What he does do is try to shed a little light on one of these situations. As he narrates the story, we can see that there are two major conflicts; the physical and emotional conflict.
This real-life facet is a trait of interpretive literature. Prosser's transformation from good to evil is thus begun early in the story.
Many viewed blacks as social outcast and hence the cause of most crimes. When citing an essay from our library, you can use "Kibin" as the author.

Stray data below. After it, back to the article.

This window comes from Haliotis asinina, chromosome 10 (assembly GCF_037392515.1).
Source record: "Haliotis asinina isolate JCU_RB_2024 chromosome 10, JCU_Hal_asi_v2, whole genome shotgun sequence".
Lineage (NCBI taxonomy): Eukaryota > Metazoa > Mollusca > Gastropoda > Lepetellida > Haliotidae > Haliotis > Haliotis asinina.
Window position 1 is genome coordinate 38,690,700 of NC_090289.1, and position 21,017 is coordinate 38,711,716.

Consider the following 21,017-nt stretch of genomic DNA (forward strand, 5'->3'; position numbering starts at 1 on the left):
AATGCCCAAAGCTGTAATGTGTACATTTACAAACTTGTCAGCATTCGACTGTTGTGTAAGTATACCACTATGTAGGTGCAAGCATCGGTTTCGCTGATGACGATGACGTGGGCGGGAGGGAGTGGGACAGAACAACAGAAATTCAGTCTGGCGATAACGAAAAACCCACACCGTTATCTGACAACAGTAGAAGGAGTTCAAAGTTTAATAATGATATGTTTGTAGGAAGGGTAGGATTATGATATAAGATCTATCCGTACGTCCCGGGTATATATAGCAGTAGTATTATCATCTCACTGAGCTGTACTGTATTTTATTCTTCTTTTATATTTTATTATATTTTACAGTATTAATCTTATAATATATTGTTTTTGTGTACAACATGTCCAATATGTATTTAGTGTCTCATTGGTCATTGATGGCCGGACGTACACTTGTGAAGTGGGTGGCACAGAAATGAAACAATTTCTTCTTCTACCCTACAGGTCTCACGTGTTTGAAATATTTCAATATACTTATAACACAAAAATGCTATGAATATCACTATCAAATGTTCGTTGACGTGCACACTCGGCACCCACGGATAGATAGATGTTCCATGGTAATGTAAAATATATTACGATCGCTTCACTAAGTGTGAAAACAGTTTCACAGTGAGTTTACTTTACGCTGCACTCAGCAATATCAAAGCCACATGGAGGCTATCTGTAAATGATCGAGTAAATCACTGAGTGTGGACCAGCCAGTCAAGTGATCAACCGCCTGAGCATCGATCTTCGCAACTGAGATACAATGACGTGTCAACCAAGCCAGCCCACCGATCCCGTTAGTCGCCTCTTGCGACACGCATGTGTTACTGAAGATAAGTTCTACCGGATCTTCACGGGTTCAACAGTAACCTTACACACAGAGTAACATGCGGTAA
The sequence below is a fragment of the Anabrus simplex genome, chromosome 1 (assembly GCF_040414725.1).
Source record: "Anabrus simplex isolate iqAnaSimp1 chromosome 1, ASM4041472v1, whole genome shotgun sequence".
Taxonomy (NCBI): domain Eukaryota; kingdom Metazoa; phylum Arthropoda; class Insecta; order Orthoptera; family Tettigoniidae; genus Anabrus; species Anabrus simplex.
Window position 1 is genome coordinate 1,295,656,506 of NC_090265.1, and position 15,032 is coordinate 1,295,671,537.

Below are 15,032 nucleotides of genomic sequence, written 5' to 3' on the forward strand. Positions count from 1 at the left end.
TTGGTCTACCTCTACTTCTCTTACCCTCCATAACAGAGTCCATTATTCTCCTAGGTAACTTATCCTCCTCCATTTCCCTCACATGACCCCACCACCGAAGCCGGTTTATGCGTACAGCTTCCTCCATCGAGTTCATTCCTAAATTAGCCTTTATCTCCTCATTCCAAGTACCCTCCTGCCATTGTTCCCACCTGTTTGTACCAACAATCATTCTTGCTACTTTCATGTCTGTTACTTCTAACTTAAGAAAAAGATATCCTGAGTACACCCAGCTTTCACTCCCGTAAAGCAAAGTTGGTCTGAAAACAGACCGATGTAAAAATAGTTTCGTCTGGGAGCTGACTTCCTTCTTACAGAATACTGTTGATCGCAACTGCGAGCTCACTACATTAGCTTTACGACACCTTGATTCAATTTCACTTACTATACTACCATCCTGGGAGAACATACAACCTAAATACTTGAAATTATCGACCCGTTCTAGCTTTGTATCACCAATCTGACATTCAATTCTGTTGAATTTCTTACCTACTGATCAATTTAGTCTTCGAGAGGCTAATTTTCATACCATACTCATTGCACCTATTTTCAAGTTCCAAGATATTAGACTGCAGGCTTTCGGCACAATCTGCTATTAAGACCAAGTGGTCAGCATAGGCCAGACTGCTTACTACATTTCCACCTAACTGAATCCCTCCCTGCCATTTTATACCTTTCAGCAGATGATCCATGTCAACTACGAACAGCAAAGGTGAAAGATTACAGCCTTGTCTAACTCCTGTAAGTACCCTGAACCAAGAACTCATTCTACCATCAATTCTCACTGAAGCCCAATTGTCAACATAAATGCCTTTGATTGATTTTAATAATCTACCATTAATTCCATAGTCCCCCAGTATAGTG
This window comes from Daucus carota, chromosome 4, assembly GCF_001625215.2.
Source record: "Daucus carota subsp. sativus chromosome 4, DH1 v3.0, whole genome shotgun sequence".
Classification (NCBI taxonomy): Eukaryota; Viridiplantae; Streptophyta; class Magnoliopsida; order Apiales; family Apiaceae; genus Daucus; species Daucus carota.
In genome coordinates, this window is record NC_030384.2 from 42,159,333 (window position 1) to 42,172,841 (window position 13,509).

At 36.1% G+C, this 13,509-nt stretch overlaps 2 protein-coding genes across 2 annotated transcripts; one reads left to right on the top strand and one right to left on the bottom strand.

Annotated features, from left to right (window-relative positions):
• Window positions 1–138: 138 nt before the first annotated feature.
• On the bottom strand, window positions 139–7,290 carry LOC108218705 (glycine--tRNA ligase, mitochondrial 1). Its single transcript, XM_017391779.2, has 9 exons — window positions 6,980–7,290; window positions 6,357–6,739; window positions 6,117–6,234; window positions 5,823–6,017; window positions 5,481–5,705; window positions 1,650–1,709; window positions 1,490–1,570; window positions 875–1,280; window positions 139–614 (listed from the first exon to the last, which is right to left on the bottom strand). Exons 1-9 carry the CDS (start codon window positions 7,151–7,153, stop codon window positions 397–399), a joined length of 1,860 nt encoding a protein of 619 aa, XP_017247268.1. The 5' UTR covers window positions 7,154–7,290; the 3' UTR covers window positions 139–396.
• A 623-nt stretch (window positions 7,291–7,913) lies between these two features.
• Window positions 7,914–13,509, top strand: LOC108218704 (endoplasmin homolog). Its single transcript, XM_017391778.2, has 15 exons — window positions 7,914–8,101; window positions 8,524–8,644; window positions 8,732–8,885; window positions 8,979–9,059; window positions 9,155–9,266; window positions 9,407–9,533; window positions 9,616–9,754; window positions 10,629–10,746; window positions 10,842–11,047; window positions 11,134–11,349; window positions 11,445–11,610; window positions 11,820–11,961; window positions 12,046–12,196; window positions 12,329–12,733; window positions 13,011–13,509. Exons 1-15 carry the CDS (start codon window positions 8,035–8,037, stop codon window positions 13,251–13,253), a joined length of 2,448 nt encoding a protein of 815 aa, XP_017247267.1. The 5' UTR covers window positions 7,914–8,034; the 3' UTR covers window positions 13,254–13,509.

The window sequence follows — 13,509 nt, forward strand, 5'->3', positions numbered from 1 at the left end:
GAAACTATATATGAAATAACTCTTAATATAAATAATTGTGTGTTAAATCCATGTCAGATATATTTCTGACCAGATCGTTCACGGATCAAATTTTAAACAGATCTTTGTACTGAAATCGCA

This reflective outlook is a good position from which to teach the audience. The author wants to impart a sense of the after-shock on the reader and introduces characters who brag about being part of the hunt, and the fact that Prosser underlined a particular portion of the Bible indicated that the act was premeditated and that Prosser knew that he would soon be "walking through the valley of death".
On the second page of the story where the author writes, "He had, he said, only recently received his discharge from the Army", shows that the protagonist is second guessing what Dick Prosser had said.